Belgium-based Greenyard is in advanced talks to buy Westlake, Calif.-based Dole Food Company.
“At this stage, a definitive agreement has not been reached, and there can be no assurance that these negotiations will culminate in a transaction between the two companies,” Greenyard said in a Dec. 19 news release.
The release said Greenyard (stock symbol GREEN at the Brussels Stock Exchange) has secured financing for the purchases and is “confident” in its ability to complete the transaction should a definitive agreement be reached.
The release said Greenyard, with operations in 25 countries and annual sales of $5 billion, will give details when there is news to share.
In 2015, Greenyard merged with Belgium-based Univeg. Vero Beach, Fla.-based Seald Sweet International, owned by Univeg since 1998, is part of the Greenyard Foods group.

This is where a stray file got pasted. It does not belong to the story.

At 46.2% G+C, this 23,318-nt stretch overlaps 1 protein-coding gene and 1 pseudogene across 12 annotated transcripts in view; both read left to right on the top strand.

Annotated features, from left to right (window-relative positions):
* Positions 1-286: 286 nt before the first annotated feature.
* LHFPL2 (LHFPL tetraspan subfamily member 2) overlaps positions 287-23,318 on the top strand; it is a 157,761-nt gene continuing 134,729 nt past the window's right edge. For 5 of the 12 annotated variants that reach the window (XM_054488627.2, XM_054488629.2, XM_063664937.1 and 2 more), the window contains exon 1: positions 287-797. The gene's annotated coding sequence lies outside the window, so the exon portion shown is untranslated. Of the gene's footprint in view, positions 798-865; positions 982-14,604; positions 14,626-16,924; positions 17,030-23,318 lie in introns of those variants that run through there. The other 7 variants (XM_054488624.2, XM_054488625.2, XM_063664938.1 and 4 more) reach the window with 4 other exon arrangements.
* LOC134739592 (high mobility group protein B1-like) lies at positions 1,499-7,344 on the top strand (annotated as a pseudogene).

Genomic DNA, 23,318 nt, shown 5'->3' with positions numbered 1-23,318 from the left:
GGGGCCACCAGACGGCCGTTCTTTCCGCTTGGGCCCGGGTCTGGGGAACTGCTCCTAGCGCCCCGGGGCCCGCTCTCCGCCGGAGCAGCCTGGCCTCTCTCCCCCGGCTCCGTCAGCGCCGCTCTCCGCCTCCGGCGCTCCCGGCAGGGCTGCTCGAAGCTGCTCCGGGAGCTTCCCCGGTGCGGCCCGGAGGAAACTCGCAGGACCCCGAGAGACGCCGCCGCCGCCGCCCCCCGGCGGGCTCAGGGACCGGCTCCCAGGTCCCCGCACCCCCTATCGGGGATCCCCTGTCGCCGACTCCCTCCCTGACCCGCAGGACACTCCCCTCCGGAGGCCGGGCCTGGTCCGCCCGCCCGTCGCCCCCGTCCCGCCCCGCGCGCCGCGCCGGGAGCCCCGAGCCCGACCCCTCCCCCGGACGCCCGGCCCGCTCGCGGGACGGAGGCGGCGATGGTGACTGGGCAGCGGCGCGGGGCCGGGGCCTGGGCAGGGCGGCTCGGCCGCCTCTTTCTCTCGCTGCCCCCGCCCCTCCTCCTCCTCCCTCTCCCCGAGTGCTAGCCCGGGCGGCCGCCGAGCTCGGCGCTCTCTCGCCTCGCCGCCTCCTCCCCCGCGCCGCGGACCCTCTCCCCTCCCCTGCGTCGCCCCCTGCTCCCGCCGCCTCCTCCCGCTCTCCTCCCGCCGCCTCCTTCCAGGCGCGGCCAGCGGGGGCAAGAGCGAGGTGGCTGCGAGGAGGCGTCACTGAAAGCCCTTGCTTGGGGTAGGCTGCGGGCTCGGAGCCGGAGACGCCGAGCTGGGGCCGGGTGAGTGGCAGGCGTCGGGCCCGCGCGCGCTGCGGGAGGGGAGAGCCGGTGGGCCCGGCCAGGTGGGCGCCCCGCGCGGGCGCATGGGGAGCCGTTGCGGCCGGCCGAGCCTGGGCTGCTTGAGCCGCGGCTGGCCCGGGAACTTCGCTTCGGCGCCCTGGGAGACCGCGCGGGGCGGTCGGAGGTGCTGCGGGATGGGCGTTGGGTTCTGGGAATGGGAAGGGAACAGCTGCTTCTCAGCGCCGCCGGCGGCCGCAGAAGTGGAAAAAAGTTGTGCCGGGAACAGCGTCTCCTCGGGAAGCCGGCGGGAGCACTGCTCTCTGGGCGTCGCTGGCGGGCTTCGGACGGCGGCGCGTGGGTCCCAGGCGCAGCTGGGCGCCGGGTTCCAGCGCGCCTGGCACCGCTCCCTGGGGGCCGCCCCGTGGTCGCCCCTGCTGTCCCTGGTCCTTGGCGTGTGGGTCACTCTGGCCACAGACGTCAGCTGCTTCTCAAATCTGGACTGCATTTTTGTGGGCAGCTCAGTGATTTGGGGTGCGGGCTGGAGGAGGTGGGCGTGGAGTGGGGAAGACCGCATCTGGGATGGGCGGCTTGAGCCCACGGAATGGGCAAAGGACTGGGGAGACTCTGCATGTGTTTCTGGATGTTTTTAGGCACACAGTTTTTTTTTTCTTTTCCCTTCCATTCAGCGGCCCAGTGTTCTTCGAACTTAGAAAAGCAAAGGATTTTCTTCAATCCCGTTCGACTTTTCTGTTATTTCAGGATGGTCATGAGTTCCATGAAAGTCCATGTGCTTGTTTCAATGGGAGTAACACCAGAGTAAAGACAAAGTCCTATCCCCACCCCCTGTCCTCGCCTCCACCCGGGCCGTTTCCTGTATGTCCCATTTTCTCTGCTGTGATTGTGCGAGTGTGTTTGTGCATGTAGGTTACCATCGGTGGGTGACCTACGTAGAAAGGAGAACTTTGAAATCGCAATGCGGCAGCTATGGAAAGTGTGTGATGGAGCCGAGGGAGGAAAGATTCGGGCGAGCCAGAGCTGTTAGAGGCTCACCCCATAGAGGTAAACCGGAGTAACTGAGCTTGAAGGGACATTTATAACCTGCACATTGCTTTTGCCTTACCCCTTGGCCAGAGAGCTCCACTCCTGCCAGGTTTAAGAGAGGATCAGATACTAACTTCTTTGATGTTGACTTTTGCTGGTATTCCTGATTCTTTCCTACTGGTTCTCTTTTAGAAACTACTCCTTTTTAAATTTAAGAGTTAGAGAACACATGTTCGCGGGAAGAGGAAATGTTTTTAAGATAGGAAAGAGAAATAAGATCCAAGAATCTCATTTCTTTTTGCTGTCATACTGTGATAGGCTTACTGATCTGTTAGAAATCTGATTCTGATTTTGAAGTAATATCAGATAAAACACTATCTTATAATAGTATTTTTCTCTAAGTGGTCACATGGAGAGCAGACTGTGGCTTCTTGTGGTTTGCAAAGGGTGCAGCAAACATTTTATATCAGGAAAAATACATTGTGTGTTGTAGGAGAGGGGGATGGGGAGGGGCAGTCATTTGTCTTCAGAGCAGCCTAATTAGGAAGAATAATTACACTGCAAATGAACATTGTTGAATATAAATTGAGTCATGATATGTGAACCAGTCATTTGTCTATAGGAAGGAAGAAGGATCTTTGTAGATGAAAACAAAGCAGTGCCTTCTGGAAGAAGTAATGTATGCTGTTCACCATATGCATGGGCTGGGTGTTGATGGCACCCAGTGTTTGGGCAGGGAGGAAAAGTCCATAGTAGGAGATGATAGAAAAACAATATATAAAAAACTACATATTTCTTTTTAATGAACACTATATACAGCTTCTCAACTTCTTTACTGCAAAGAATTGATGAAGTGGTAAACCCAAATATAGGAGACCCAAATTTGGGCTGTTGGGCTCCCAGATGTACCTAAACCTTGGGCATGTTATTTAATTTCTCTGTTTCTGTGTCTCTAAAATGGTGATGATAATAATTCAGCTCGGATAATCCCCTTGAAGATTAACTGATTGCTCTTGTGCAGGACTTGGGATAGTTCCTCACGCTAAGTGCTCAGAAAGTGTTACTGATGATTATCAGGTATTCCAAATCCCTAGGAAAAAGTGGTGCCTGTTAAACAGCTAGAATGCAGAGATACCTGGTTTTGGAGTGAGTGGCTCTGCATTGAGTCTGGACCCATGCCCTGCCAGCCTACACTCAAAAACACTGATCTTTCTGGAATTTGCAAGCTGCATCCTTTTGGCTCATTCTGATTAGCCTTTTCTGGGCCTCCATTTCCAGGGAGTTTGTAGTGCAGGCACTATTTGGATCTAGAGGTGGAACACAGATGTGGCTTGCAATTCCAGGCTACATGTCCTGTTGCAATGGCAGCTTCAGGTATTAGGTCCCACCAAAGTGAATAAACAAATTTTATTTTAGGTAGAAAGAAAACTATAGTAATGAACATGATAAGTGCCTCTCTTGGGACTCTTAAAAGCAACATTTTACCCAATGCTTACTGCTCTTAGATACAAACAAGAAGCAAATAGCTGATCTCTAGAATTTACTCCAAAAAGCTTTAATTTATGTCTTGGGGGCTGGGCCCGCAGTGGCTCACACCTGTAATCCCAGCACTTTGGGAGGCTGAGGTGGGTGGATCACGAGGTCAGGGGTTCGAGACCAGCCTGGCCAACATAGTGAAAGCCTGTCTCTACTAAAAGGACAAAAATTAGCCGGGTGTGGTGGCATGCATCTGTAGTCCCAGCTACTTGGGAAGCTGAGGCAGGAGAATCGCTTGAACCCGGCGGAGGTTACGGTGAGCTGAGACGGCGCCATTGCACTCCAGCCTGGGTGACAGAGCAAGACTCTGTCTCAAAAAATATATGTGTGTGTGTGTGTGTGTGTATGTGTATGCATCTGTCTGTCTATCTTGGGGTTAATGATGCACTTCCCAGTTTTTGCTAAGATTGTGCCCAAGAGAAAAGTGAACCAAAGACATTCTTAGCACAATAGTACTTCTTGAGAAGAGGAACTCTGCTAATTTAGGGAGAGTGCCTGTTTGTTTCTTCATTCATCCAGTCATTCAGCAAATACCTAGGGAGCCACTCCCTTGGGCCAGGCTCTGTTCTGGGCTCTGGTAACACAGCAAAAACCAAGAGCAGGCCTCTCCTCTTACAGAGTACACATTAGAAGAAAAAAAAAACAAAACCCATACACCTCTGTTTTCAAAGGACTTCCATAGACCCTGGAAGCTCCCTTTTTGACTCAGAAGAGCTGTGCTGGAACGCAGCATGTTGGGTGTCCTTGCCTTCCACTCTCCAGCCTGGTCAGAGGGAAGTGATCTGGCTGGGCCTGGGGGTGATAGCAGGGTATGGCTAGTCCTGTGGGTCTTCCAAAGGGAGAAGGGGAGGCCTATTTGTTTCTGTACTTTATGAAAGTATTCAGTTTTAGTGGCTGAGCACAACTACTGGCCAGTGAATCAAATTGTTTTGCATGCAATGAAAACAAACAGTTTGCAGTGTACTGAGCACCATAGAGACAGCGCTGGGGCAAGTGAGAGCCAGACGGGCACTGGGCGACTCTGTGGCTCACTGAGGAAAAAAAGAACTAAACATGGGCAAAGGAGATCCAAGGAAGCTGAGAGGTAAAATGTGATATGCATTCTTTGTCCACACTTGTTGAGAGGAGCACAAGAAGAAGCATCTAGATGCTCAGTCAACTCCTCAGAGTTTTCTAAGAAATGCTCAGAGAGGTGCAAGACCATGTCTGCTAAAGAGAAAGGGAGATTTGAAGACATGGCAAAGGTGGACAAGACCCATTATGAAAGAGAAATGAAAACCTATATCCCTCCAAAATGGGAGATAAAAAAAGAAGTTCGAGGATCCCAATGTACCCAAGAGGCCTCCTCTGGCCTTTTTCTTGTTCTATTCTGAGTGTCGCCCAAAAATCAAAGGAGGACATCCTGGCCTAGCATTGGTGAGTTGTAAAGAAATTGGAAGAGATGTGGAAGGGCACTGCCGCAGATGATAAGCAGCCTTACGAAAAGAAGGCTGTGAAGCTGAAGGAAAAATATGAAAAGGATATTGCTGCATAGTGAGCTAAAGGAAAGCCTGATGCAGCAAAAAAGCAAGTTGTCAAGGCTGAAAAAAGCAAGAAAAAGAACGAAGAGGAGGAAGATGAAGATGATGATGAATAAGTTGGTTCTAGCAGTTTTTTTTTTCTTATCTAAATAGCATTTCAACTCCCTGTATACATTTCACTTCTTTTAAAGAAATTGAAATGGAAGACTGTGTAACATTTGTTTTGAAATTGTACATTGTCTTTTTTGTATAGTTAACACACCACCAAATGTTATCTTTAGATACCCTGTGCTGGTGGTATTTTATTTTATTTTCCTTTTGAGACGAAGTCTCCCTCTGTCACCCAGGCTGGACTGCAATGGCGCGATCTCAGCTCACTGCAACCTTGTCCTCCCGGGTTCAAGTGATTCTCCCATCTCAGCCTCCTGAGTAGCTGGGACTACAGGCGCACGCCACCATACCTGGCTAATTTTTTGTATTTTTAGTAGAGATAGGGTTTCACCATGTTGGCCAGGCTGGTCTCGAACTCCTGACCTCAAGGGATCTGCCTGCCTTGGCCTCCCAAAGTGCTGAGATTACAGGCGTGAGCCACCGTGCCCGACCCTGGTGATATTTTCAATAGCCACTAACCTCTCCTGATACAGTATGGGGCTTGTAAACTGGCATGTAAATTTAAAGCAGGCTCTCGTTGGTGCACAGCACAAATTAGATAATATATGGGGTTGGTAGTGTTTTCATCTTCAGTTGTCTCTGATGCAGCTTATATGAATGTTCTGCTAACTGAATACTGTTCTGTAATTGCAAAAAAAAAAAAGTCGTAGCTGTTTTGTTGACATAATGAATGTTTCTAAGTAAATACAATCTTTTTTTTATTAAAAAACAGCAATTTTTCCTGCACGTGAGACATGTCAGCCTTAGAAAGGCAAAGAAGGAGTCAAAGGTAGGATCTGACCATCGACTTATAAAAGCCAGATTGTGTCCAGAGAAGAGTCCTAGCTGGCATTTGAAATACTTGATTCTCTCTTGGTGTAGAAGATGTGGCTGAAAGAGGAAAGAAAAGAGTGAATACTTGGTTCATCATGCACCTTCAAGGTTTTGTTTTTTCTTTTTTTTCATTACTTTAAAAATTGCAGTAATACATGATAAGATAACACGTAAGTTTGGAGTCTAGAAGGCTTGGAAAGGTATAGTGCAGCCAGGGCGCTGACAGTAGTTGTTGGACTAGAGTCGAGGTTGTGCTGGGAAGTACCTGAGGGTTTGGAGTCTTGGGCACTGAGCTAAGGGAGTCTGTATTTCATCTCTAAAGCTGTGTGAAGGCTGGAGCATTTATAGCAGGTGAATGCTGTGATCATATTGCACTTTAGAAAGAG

Dole Food said in an e-mail Dec. 19 it had no comment on the report.
The negotiations between Greenyard and Dole come several months after Dole announced its intentions to become a publicly traded company - a move that now appears unlikely.
In April, Dole Food filed a document with the Securities and Exchange Commission describing its intention to offer $100 million common stock to the investing public.
The company did not say when the public offering would occur or the expected price range per share of the common stock.
Dole controlling owner David Murdock had previously taken the company private in November 2013 after four years as a publicly traded company, but that transaction prompted lawsuits from investors that were settled earlier this year.
In the document filed with the SEC in April, Dole said the company is one of the world’s largest producers of bananas and pineapples and a leader in other fresh fruit, value-added and fresh-packed vegetables, and berries.
For fiscal 2016, Dole reported revenue of about $4.51 billion, operating income of about $21.4 million, and a net loss of $23 million. Dole reported in the SEC filing that it has more than $1 billion in debt.
Apparently shedding some costs before its planned IPO, Dole Food in September downsized its berry operations in California, cutting its workforce by more 400 people and closing strawberry harvesting and cooling operations in Watsonville.